Nick Price is a three-time major champion and a World Golf Hall of Fame member but he also will be remembered as a nice guy
From the Print Edition:
Jim Nantz, May/June 2011
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Character, of course, has many components. Price didn't make it to the top of the game without being a dedicated and steely competitor. Part of his character was defined by a mandatory stint in the Rhodesian military after graduation from high school, during a time of revolution when the country was on its way to becoming Zimbabwe. He was a radio operator, then involved with ciphers, signaling. And while on duty, he was shot at by insurgents. "I was shot at a few times," he says. "I never personally returned fire."
After military service, there was a golf career to pursue, and he did it with great verve. At the start of each season, he would begin with the same mantra: "Persistence, persistence, persistence."
Success in Africa, Asia and Europe finally brought him to the PGA Tour in 1982, where he not only found a place to play at the highest level of the game, he also found his home. He lived in Orlando to begin with, near his coach David Leadbetter, then relocated with his wife Sue to Jupiter Island, Florida, when their children were about to start school.
"I guess you could say that the most significant steps in my career were qualifying for the British Open as an amateur in 1975, winning my first European Tour event in 1980 and coming to the U.S. and qualifying for the tour by going through the tour school in the fall of 1982," says Price.
After an up-and-down start to his rookie season on the PGA Tour in 1983, Price made a deep impression by winning the World Series of Golf, holding off Jack Nicklaus in the final round.
"Look at the players I beat down the stretch," says Price. "I was a pigeon among the cats. I was cannon fodder, but I managed to win. Nicklaus, Floyd, Irwin, Aoki, the giants of the game. Nicklaus walked up to me on the green after I won and congratulated me. It meant an awful lot to me."
That victory looked to be the touchstone of an outstanding career, yet Price wouldn't again win on the U.S. Tour until 1991. He won tournaments worldwide and finished highly in several PGA Tour events, but he couldn't get over the winning hump in the U.S. Not that there weren't some real thrills along the way. He shot 63 in the 1986 Masters, lipping out a putt on the 18th for 62. "It was as if Bobby Jones said, 'Okay, that's enough,' " says Price.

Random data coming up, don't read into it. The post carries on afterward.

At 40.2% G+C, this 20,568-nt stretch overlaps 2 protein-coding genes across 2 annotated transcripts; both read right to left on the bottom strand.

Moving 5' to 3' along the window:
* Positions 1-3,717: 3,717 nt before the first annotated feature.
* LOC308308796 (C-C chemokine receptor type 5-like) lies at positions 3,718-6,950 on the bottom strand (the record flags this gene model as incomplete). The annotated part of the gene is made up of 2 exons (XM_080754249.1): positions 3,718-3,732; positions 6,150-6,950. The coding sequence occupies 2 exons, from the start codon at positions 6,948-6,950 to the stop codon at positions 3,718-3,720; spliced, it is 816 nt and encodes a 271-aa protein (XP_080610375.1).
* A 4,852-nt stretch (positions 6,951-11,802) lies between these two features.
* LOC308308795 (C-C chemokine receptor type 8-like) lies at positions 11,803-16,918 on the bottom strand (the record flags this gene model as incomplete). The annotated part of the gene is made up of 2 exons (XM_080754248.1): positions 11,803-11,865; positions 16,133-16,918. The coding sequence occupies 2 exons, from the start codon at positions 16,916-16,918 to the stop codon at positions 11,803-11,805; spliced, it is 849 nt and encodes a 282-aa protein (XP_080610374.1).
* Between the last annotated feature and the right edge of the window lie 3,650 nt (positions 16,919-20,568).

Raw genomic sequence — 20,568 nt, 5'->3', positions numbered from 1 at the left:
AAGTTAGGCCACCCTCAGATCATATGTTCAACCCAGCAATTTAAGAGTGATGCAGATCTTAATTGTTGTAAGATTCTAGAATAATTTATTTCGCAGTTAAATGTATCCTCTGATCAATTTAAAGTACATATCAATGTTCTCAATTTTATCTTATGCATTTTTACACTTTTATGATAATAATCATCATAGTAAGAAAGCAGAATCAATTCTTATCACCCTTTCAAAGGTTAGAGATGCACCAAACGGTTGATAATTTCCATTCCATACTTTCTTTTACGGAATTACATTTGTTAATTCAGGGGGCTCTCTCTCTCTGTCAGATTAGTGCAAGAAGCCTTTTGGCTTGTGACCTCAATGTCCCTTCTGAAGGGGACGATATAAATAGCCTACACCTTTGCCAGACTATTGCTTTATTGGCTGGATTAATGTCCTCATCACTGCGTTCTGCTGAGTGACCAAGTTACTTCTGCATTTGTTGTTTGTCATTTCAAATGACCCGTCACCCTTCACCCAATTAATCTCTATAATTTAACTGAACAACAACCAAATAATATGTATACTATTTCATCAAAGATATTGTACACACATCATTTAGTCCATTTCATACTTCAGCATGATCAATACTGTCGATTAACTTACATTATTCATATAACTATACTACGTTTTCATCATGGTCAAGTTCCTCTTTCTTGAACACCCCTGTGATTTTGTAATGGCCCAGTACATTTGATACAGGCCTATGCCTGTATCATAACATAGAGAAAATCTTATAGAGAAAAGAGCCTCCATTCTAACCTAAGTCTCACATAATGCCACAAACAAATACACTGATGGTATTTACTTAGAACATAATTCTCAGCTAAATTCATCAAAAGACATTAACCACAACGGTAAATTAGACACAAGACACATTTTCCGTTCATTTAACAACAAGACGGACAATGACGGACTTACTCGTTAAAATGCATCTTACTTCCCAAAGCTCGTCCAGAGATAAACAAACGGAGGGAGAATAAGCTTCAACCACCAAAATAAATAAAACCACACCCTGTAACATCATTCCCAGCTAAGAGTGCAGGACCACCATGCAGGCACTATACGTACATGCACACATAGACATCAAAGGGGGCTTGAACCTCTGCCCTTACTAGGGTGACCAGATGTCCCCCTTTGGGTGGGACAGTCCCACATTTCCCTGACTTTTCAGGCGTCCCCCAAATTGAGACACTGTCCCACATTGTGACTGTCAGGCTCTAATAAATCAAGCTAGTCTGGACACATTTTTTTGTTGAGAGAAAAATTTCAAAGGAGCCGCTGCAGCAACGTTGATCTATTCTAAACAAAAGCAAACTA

For several seasons, it just didn't seem he had enough.
"I went through a period where I was playing well and just couldn't win," says Price. "I was winning overseas and on smaller tours but over here I couldn't win. I finished third, second, fourth, second, in the '80s. In 1988 I went to see [sports psychologist] Bob Rotella. From a mental standpoint, he turned me around. He simplified my thinking on the golf course. I was thinking about too many things. He got me focused. I built on that over the next two years. In 1991, I won my first event after all those years at the Byron Nelson. I didn't hit the ball all that well that weekend, but my game was so solid, I said to myself you don't have to play perfect golf to win, I just had to manage my game correctly. That was really the key to me starting to play really well."
Boy, did he ever. From 1991 through 1994 he won 12 PGA Tour events, including the Players Championship and his three majors. He was a force every week he played, and when he was on his game, he was unstoppable.
"Having been a journeyman pretty much up until 1991, having won maybe seven tournaments worldwide in 12 years as a pro, all of a sudden the floodgates opened," says Price. "It was so much fun. If you have that happen to you when you are young and you haven't put all those years of hard work in, it's probably not as much appreciated as when you have done all that. That's probably why I was so appreciative of it. I loved it. Playing against the greatest players in the world on some of the greatest golf courses in the best championships, PGA, U.S. Open, British Open and Masters, and having a chance to win."
At his side, as his caddy, friend and chief supporter, was Jeff "Squeaky" Medlin. With "Squeak" he shared the best of times—and the worst.
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